Disordered EatingLearn more about disordered eating and body image bystander intervention:


Eating disorders…

Often begin or worsen during transition periods, such as starting college.

 

Scenario: Disordered Eating

A friend of yours appears to have lost quite a bit of weight lately. You notice that her eating habits are becoming more and more unusual. She is skipping meals and altering foods when she does eat (e.g., pulling cheese off pizza).
 
When approached, she is defensive, denying that anything is wrong. This has negatively impacted not only her performance but also your relationship with her. What do you do?

Additional Disordered Eating Scenarios

Click to view additional scenarios

Disordered Eating Scenario
At the start of a new school year, you and some of the freshmen pledges in your sorority started hanging out. Over the course of the semester you notice that one of them has lost quite a bit of weight, although she eats with everyone and is frequently seen snacking on healthy foods. She also spends an inordinate amount of time exercising and seems preoccupied. You approach her and ask if she is OK but she assures you that everything is fine. Your relationship is becoming strained. What do you do?


Questions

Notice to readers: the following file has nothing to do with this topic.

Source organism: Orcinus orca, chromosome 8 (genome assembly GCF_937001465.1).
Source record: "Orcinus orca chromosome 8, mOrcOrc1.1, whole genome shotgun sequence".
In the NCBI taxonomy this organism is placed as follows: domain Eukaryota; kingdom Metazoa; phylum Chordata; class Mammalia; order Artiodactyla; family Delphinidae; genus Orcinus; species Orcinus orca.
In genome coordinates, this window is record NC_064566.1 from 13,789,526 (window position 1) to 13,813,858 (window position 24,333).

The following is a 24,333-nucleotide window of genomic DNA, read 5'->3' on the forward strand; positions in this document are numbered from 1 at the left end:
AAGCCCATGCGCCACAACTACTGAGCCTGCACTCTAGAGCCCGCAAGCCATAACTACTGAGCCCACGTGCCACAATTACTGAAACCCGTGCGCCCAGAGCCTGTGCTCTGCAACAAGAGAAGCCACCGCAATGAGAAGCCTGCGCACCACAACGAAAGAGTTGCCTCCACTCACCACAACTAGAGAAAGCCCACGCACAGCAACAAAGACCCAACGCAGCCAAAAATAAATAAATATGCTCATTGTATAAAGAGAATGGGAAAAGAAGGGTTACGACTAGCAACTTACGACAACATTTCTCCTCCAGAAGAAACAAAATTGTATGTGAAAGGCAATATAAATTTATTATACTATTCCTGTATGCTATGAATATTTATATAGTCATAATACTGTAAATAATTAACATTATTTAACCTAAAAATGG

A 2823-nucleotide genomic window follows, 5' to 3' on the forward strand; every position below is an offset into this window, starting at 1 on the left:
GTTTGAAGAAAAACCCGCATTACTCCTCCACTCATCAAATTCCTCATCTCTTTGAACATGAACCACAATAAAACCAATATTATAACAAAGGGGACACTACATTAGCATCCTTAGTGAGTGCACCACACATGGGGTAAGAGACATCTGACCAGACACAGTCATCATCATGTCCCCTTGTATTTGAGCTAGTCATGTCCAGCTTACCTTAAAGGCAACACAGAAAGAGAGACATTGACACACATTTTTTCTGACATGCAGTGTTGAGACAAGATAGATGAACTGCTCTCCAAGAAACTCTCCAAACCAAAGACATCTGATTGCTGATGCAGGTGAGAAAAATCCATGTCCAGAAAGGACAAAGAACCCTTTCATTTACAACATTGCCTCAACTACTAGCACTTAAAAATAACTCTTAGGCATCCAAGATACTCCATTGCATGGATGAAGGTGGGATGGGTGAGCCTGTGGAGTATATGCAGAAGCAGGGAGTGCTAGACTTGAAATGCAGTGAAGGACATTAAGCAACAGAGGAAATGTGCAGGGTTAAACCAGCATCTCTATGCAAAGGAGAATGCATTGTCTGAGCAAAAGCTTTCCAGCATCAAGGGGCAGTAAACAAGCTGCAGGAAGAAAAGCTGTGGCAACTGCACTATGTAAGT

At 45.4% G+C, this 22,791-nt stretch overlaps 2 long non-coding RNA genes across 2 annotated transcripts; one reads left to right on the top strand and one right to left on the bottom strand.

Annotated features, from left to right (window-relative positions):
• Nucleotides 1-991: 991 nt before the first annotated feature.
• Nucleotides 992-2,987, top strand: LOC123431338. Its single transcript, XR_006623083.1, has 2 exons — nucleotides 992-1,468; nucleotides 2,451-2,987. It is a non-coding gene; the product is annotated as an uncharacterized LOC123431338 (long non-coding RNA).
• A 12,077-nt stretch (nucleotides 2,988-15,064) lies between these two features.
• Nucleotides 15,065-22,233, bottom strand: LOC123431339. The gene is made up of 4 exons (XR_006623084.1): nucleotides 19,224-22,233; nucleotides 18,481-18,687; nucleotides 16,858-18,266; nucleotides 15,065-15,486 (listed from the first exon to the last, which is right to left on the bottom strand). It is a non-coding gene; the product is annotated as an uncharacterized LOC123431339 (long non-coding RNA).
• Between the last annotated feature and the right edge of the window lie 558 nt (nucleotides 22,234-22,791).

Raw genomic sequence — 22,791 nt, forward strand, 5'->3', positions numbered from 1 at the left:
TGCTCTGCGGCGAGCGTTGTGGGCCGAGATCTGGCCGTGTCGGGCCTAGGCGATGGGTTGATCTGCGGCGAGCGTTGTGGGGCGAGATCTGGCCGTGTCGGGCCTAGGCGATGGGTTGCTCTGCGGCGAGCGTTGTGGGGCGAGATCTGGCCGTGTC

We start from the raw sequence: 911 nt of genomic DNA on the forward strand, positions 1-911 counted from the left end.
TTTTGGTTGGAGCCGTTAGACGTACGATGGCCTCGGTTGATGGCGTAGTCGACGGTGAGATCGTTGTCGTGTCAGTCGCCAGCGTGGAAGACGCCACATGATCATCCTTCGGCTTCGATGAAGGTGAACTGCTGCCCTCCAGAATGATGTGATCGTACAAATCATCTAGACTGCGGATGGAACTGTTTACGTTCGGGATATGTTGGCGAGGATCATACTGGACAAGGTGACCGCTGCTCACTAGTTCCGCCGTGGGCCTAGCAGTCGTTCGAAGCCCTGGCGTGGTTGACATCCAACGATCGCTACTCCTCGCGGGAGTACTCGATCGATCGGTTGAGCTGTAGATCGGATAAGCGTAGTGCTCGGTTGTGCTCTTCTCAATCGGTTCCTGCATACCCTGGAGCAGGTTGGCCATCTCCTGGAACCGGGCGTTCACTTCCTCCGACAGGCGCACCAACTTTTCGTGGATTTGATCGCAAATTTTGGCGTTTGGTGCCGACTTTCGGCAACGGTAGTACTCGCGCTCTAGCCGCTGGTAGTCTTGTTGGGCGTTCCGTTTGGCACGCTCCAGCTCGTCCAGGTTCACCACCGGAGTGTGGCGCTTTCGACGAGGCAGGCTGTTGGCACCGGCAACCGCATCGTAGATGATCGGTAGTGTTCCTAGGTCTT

1. Have you personally ever struggled with eating issues?
  2. Do you know anyone with disordered eating? What impact did that have on you and/or your relationship with the person?
  3. What are some underlying reasons people develop disordered eating? Control issues, self-esteem, peer/societal pressure, Others? Does gender play a role? Can it be genetic?
  4. Is this an athletic community issue? If yes, how so?
  5. What role do the media play in this?

Considerations

Distinction

Disordered eating consists of the spectrum of unhealthy eating from dietary restraint to
clinical eating disorders. All eating disorders are included in disordered eating but not all disordered eating meets criteria for an eating disorder.

A research project done by the NCAA looked at the number of student athletes who had experienced an eating disorder in the previous two years. 93% of the reported problems were in women’s sports. The sports that had the highest number of participants with eating disorders, in descending order, were women’s cross country, women’s gymnastics, women’s swimming, and women’s track and field events.
The male sports with the highest number of participants with eating disorders were wrestling, cross country and track and field.

The three most common eating disorders:

  • Anorexia (Anorexia nervosa) (Self Starvation Syndrome)
  • Bulimia (Bulimia nervosa) (Binge/Purge Syndrome)